Pittsburgh Love Stories
For a Time We Wanted Something New
An Inability to Communicate
I waited for my first phone call the summer before my senior year of high school. It was the season for fresh strawberries, skinny-dipping in my cousin Ginny’s pool, and Toby Mannella. Toby was in town only for the summer, helping his grandfather who owned the Italian restaurant two miles from my home. It was a restaurant that I frequented in the afternoons; it had spaghetti to die for, and now it had Toby, “the hot off the grill” waiter with curly brown hair and a mole on his left cheek.

One day, Toby happened to be walking by my table when I dropped a meatball in my lap. He offered me a napkin and a pure-as-a-christened-baby smile. He must have recognized me, for his smile and his eyes lingered longer than the usual time allotted for gazing and smiling. Toby asked me if I wouldn’t mind showing him around town that evening, and through sauce-stained teeth, I casually replied, “Sure.”

I wore my powder blue sunflower dress and my black Mary Jane shoes. We walked along the main street in town, Niro Road. I pointed out Music Tavern, where records were cheap if you knew the right thing to say to the crazy manager, the best deli to get chipped ham and cheese sandwiches and the jewelry shop that was said to be haunted. We then strolled through the strawberry fields, and Toby fed me the juicy, ripe fruit with his slender fingers. He even took my hand at the drive-in theater despite the fact that it was red and sticky. By the end of the movie, we were stuck together.

When the banana-shaped moon appeared and the stars started to swim the length of the sky, Toby walked me to my front door. I shifted my weight from one foot to the other, anticipating the grand finale of all the evening’s fireworks. And, yes, it happened. He said it. “I’ll call you tomorrow.”

I cancelled all my activities the next day. It was a big occasion. A boy was going to call me, not just any boy but Toby Mannella. Thinking about the shrill of the phone made my heart patter as swiftly as tiny feet running through the house.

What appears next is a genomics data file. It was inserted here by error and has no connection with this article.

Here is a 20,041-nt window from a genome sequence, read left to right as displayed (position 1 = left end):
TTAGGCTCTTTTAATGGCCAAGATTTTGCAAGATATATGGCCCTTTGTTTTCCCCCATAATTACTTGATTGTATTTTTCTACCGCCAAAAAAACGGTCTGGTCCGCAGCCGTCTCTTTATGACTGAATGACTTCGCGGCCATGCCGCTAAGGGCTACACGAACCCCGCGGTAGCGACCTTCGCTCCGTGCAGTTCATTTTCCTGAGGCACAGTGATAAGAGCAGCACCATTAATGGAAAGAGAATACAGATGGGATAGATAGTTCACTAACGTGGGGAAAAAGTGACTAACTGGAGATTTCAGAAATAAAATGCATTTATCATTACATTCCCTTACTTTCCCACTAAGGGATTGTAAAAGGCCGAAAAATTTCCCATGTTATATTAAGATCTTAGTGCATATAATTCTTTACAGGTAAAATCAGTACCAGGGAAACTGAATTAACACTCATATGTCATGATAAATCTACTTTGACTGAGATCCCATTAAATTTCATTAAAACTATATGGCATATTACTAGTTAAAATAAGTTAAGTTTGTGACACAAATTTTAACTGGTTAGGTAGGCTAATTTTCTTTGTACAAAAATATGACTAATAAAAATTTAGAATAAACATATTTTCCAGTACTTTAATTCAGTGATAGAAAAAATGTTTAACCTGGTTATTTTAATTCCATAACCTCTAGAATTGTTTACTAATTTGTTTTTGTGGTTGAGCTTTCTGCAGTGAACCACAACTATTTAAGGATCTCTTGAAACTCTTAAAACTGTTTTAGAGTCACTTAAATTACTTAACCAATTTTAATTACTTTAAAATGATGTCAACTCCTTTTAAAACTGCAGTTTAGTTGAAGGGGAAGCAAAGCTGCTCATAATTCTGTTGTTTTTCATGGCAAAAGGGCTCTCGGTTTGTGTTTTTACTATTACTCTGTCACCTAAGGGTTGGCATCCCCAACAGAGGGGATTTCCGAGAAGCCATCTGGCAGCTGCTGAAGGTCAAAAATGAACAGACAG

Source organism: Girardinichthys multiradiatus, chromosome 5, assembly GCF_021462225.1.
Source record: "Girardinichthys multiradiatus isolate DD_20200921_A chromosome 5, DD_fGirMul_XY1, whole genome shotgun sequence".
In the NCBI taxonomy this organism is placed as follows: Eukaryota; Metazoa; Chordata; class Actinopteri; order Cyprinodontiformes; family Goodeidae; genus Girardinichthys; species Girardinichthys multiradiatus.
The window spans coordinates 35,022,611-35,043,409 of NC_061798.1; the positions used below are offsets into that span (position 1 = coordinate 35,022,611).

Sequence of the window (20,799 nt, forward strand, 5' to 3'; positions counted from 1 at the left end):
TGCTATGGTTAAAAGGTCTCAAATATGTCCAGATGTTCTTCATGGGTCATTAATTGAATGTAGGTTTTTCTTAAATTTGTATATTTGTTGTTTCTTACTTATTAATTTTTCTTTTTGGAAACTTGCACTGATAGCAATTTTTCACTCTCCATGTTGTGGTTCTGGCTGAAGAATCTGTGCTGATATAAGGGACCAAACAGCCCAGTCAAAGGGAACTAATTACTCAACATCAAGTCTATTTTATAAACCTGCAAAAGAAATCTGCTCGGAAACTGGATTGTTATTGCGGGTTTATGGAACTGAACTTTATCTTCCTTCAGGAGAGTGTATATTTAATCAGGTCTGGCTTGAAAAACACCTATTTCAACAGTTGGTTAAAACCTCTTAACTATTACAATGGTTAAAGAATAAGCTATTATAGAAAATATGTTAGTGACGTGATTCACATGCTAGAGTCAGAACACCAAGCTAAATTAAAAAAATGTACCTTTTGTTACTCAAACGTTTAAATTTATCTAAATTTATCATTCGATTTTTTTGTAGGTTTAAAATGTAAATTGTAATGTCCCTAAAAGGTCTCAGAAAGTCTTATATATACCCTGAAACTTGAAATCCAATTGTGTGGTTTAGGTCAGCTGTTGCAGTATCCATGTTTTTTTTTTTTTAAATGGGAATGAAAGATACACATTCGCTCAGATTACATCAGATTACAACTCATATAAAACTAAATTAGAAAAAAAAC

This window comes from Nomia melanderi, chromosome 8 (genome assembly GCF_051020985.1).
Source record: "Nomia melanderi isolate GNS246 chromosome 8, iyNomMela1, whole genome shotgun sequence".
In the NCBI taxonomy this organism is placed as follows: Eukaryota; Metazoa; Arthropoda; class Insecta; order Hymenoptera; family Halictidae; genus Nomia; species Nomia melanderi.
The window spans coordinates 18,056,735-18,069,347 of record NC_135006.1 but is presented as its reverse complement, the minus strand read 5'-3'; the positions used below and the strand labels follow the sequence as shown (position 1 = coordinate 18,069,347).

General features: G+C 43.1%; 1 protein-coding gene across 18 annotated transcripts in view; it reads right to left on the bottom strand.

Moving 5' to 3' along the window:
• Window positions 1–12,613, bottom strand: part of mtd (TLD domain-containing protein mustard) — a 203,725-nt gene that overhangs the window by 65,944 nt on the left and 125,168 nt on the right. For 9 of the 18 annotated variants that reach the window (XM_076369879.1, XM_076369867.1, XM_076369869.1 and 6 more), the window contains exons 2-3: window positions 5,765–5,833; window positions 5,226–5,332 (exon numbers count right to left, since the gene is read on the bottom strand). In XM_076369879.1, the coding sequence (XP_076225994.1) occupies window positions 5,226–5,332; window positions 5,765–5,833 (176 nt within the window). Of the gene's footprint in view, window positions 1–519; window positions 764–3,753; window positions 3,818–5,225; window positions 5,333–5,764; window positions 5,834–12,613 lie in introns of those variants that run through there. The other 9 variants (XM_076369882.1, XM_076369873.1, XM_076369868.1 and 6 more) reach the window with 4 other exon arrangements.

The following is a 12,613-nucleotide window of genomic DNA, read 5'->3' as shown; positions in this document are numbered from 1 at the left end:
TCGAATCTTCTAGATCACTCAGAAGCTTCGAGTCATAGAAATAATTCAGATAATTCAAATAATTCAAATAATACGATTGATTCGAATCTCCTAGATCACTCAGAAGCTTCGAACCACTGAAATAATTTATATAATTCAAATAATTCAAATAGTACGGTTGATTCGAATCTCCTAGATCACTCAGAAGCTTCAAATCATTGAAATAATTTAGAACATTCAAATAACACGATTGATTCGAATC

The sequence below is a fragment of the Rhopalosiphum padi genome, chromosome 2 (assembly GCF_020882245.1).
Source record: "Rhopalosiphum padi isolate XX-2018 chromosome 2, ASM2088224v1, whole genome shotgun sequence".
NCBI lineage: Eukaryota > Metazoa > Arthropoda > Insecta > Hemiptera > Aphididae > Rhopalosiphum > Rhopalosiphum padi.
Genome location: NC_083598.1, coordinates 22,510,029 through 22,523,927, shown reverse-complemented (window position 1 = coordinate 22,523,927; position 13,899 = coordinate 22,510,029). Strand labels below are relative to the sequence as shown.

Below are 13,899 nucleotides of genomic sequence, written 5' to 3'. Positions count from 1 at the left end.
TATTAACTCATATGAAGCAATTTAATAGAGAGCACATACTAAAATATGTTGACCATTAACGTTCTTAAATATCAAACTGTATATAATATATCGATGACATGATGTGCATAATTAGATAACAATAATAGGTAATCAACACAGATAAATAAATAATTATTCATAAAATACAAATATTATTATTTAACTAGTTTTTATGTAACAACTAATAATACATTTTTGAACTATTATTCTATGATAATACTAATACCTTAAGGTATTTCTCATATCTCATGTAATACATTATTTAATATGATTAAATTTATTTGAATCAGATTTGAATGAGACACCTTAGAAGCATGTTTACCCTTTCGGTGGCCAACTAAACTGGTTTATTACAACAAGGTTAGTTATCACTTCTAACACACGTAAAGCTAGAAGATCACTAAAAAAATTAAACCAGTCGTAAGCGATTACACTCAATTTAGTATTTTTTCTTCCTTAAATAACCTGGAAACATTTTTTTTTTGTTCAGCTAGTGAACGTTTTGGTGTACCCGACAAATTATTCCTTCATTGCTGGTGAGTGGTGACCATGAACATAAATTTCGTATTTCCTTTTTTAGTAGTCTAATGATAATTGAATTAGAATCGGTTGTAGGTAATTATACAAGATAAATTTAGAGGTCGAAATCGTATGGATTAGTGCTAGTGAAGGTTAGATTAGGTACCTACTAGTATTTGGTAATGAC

To my mother’s dismay, I blackmailed my little sister into doing my chores by offering her my silver bracelet, which I normally wouldn’t even let her borrow. I couldn’t very well leave the living room, where the phone rested quietly on the table near the couch. I went to the bathroom only once and ate dinner at top speed in the adjoining kitchen. Every time that the oven buzzer went off or Pepper yelped at the front door, I jumped a mile and a half out of my seat and attacked the phone. My father just shook his head when he saw me. But, what did he know? He’s a guy just like all the others.

My mother’s hair stylist was the only person to ring the phone that day. I saw Toby a few days later at the restaurant, though. I was eating my usual meal when Toby came up to me with a napkin in his hand. “This is for you, just in case.” I tried to pretend that he wasn’t there, but that smile of his appeared and I couldn’t resist. He told me that he had been busy taking care of some things for his grandfather but said that he’d call me tomorrow. That was that. Would he really call this time? Didn’t he remember the other day when he stood me up for our phone date? Certainly, I did. But, of course, I put myself through the torture of waiting for his call once again; that’s just what girls do. •

Jennifer Schaupp is a graduate of Carnegie Mellon University's creative writing program and is now a masters student in theatre studies at the University of Pittsburgh. She is a freelance writer of various genres and also enjoys working in different capacities for the theatre companies in town.


From the Editors:
April 13, 2005

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